Six Lesser-Known (but No Less Strange) Oregon Roadside Attractions to Watch for on Your Summer Road Trip

Oregon has plenty of weird attractions: the Freakybuttrue Peculiarium, the Oregon Vortex, what is likely the world’s only Bigfoot Trap. But there’s even more where that came from.

Summer road trips are not about the destination—it’s about the weird stuff you might encounter along the way. And Oregon has plenty of weird stuff: the Freakybuttrue Peculiarium, the Oregon Vortex, what is likely the world’s only Bigfoot Trap. But there’s even more where that came from. You just need to know where to look.

While these roadside attractions don’t get as much attention as some of the area’s more famously quirky sites, they’ll nonetheless entertain and baffle you while on the road this summer.

“Retail” Birthplace of U-Haul

In 1946, U-Haul co-founder Leonard S. “Slick” Shoen built what would become the company’s first dealership at the corner of Southeast Foster Road and 88th Avenue. It still stands at the busy street corner today. While at first glance it appears as your typical U-haul dealership, you’ll also find a large historical marker with a picture of Oregon state in the background claiming the location as the “Retail Birthplace of U-Haul”—“retail” being the key word here, as the moving company’s true birthplace is actually in Ridgefield, Wash., where Shoen first put together a few rickety trailers on his family’s ranch. (That is now part of the Ridgefield National Wildlife Refuge, although you can see Ridgefield’s rival “Birthplace of U-Haul” sign near where the ranch used to be.)

Directions: From I-205 south, take exit 17 toward Foster Road. Turn right onto Foster and drive for 5 blocks. The destination is at the corner of Foster Road and 88th Avenue.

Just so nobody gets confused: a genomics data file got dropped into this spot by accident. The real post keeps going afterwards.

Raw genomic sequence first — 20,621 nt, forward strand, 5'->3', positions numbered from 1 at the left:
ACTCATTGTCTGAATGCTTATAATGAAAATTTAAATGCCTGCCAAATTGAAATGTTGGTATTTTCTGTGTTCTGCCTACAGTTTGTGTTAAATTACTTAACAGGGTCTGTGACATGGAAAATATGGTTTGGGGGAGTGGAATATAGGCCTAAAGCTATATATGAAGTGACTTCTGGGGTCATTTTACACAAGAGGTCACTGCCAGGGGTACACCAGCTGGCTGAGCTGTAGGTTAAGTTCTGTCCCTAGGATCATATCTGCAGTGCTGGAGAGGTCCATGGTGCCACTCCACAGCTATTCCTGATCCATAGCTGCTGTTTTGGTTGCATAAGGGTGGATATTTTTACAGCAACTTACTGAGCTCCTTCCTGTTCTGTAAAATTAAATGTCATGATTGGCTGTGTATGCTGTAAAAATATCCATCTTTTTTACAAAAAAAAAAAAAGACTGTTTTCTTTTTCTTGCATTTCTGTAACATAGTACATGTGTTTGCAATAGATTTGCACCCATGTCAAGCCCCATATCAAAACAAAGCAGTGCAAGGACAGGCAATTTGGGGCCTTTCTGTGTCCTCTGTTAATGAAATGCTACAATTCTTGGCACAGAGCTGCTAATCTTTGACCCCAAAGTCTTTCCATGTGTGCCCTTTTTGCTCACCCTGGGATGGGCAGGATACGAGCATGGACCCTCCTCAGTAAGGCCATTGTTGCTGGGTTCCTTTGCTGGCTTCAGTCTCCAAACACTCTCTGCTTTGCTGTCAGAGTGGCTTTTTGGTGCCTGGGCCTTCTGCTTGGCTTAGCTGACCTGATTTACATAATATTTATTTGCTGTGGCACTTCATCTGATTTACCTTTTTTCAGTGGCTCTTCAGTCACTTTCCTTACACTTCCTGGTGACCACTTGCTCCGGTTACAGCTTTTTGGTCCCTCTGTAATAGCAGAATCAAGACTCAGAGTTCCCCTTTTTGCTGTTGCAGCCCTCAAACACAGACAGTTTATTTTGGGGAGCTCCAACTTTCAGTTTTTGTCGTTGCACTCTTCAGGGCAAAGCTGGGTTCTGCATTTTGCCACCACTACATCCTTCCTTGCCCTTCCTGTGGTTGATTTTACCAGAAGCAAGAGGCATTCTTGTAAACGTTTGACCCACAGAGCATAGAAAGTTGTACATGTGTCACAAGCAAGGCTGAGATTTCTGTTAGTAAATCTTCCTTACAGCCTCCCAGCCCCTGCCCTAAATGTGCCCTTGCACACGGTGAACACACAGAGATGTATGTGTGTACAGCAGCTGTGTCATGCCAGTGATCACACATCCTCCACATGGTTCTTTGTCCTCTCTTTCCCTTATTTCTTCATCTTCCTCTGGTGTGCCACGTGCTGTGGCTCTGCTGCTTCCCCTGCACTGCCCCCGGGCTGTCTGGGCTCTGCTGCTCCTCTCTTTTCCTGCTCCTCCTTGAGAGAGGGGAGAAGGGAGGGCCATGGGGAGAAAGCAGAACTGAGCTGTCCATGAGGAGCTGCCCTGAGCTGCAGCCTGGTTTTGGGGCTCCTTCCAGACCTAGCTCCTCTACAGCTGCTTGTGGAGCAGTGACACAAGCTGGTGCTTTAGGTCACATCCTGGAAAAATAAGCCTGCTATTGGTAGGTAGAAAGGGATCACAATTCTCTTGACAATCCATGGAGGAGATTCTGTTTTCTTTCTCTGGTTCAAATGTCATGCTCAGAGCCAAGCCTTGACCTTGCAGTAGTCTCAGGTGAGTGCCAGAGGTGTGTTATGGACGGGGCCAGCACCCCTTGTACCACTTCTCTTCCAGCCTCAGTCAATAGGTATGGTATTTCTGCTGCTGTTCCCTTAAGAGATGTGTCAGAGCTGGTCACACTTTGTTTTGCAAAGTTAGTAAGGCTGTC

Train Appreciation Park

Unless you’re a railway enthusiast, it’s uncertain how much the average person will appreciate this park. Tucked away from the main street in Cascade Locks, you’ll find a lone bench surrounded by grass near a tree with a sign reading, “Train Appreciation Park.” The bench naturally faces an active railroad, so you can take it from there.

Directions: From I-84 east, take exit 44 and bear right onto Wa Na Pa Street. Drive just under a mile before turning left onto Northwest Forest Lane. Drive another 1.3 miles and the destination will be on your right.

Cellphone Booth

The quiet port town of Garibaldi is “Oregon’s Authentic Fishing Village,” but the coastal community has another claim to fame—it happens to be home to what is likely the world’s only “cellphone booth.” One might assume that the structure is simply an old, rebranded telephone booth. Nope. Located right next to Tami’s Barber Shop, the booth is owned by the namesake hairstylist and was built by owner Tami Stover’s husband intentionally for cellphone use. “Many times I’d have four or five guys waiting for a haircut and then someone’s cell phone would ring,” Stover says. “We started having people on the phone with their doctors giving colonoscopy results or whatever. And I was like, ‘Oh geez.’ It’s a small shop, so it’s not hard for others to overhear conversations.” It’s worth mentioning that Tami’s is a little-known attraction in itself: A sign outside declares that Stover is the “Tallest Barber in Garibaldi.” At 5 feet tall, Tami is also the only barber in Garibaldi.